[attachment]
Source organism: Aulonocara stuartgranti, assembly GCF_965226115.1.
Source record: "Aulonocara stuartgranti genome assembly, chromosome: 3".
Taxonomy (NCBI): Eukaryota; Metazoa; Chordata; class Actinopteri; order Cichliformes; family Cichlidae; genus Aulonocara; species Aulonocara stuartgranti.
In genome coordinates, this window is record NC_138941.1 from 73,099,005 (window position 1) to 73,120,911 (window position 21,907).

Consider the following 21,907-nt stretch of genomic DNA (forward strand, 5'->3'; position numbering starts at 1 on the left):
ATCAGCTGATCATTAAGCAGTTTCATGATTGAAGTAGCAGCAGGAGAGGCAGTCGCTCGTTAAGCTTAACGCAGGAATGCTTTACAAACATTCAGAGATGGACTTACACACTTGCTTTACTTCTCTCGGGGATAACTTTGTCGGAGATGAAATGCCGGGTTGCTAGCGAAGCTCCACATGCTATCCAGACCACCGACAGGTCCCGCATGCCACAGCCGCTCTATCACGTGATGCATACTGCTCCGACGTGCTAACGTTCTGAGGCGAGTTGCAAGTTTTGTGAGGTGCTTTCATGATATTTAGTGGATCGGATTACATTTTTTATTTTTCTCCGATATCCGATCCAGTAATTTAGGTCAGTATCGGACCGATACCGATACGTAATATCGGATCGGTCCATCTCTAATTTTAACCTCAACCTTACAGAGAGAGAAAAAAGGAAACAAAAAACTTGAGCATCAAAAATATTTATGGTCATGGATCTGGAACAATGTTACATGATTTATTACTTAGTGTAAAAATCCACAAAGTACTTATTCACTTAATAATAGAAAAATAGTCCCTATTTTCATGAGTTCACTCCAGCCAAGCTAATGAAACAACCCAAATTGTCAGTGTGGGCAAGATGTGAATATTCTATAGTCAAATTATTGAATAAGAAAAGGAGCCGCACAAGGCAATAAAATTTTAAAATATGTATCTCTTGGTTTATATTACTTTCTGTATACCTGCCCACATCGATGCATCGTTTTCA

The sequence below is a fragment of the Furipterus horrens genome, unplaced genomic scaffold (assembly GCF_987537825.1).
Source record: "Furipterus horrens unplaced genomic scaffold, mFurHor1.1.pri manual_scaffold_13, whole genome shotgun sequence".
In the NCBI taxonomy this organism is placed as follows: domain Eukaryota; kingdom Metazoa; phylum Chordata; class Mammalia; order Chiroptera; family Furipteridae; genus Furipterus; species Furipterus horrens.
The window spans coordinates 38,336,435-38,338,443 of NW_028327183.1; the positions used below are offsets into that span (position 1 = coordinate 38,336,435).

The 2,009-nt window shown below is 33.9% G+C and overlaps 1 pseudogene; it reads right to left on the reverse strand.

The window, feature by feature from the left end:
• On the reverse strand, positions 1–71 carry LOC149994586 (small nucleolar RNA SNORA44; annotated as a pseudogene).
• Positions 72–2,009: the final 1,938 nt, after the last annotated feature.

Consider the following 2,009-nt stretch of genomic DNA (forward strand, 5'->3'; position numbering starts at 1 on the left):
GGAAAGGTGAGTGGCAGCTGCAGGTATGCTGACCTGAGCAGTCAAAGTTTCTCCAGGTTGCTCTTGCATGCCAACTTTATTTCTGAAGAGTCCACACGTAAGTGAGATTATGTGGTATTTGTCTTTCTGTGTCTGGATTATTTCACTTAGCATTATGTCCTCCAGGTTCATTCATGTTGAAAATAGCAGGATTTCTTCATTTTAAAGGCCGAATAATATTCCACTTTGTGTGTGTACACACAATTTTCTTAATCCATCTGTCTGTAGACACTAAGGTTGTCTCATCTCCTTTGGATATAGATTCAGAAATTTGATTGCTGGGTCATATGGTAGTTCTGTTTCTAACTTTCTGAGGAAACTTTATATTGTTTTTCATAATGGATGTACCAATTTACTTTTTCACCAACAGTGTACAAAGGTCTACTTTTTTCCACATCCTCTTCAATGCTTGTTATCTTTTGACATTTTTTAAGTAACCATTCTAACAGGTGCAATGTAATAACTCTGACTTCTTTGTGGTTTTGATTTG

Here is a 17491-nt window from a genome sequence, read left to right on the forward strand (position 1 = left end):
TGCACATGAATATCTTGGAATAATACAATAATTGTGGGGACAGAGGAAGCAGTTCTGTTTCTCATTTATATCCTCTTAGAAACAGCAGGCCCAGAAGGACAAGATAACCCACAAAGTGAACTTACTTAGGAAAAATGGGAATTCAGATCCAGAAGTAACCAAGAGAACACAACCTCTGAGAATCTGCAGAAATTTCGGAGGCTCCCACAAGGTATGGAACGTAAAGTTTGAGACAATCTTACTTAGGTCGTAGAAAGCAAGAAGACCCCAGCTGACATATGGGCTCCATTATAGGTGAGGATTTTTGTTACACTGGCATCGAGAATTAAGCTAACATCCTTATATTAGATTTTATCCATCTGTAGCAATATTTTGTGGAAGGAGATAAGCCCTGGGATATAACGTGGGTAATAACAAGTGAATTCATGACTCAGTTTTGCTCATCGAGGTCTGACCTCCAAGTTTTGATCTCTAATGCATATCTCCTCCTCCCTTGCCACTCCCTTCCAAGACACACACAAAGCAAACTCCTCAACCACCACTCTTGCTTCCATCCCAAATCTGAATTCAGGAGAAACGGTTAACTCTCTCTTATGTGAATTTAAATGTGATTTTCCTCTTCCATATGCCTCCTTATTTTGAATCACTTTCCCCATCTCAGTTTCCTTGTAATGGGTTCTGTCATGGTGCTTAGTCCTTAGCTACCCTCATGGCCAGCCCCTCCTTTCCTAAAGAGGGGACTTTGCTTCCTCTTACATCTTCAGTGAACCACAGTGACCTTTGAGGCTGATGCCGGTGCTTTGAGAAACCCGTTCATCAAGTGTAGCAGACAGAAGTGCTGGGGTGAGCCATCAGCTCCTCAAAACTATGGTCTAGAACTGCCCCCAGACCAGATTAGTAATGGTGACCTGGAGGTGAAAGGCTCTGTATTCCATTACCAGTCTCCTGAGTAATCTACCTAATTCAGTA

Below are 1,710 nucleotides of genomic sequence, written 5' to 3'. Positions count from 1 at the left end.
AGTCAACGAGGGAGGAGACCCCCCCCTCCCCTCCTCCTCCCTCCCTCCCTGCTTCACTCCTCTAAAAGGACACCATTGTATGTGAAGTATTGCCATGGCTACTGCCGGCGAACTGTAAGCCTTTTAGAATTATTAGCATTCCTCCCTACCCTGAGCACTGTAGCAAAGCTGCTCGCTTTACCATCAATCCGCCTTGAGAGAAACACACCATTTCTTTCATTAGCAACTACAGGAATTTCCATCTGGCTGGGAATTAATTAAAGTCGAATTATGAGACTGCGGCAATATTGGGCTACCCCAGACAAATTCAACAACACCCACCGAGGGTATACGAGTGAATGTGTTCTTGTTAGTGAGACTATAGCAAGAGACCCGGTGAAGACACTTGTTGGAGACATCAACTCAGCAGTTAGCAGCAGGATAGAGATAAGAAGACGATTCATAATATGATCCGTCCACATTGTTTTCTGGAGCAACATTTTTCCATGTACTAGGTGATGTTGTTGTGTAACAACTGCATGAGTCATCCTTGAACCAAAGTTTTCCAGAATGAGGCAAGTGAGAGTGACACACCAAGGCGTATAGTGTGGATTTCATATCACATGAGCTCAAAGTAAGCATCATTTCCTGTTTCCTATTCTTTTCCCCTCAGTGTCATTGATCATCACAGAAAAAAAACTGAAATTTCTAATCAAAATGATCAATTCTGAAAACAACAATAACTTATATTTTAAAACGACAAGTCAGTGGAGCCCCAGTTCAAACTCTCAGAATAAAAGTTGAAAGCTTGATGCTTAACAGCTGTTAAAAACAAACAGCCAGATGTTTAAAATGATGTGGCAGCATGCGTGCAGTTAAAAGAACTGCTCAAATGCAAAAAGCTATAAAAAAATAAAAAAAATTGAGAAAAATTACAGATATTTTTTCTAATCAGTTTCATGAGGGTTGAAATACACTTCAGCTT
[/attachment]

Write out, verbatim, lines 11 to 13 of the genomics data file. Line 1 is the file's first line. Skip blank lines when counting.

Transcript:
The 2,009-nt window shown below is 33.9% G+C and overlaps 1 pseudogene; it reads right to left on the reverse strand.

The window, feature by feature from the left end:
• On the reverse strand, positions 1–71 carry LOC149994586 (small nucleolar RNA SNORA44; annotated as a pseudogene).